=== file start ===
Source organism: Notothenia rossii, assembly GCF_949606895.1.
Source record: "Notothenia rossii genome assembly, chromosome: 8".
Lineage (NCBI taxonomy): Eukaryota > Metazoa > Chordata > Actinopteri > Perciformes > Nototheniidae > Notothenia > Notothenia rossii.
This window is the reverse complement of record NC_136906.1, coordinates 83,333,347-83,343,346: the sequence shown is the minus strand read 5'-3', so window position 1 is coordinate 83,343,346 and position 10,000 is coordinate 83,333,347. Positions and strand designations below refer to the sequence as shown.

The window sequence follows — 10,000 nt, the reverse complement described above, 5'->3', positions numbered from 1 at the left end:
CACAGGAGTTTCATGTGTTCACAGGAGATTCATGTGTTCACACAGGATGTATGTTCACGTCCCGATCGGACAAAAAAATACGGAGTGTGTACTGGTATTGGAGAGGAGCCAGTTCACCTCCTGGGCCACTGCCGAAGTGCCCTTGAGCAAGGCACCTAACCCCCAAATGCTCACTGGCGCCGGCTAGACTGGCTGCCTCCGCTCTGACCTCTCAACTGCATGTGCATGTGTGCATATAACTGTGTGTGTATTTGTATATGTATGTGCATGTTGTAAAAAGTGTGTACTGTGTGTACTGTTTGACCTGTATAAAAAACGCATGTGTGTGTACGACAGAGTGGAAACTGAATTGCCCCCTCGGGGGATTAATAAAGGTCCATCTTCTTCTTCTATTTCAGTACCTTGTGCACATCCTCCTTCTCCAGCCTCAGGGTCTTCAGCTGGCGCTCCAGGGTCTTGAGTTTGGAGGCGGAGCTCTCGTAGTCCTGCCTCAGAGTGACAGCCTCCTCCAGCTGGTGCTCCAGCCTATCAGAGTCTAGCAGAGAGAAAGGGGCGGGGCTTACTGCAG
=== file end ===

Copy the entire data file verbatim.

Source organism: Notothenia rossii, assembly GCF_949606895.1.
Source record: "Notothenia rossii genome assembly, chromosome: 8".
Lineage (NCBI taxonomy): Eukaryota > Metazoa > Chordata > Actinopteri > Perciformes > Nototheniidae > Notothenia > Notothenia rossii.
This window is the reverse complement of record NC_136906.1, coordinates 83,333,347-83,343,346: the sequence shown is the minus strand read 5'-3', so window position 1 is coordinate 83,343,346 and position 10,000 is coordinate 83,333,347. Positions and strand designations below refer to the sequence as shown.

The window sequence follows — 10,000 nt, the reverse complement described above, 5'->3', positions numbered from 1 at the left end:
CACAGGAGTTTCATGTGTTCACAGGAGATTCATGTGTTCACACAGGATGTATGTTCACGTCCCGATCGGACAAAAAAATACGGAGTGTGTACTGGTATTGGAGAGGAGCCAGTTCACCTCCTGGGCCACTGCCGAAGTGCCCTTGAGCAAGGCACCTAACCCCCAAATGCTCACTGGCGCCGGCTAGACTGGCTGCCTCCGCTCTGACCTCTCAACTGCATGTGCATGTGTGCATATAACTGTGTGTGTATTTGTATATGTATGTGCATGTTGTAAAAAGTGTGTACTGTGTGTACTGTTTGACCTGTATAAAAAACGCATGTGTGTGTACGACAGAGTGGAAACTGAATTGCCCCCTCGGGGGATTAATAAAGGTCCATCTTCTTCTTCTATTTCAGTACCTTGTGCACATCCTCCTTCTCCAGCCTCAGGGTCTTCAGCTGGCGCTCCAGGGTCTTGAGTTTGGAGGCGGAGCTCTCGTAGTCCTGCCTCAGAGTGACAGCCTCCTCCAGCTGGTGCTCCAGCCTATCAGAGTCTAGCAGAGAGAAAGGGGCGGGGCTTACTGCAG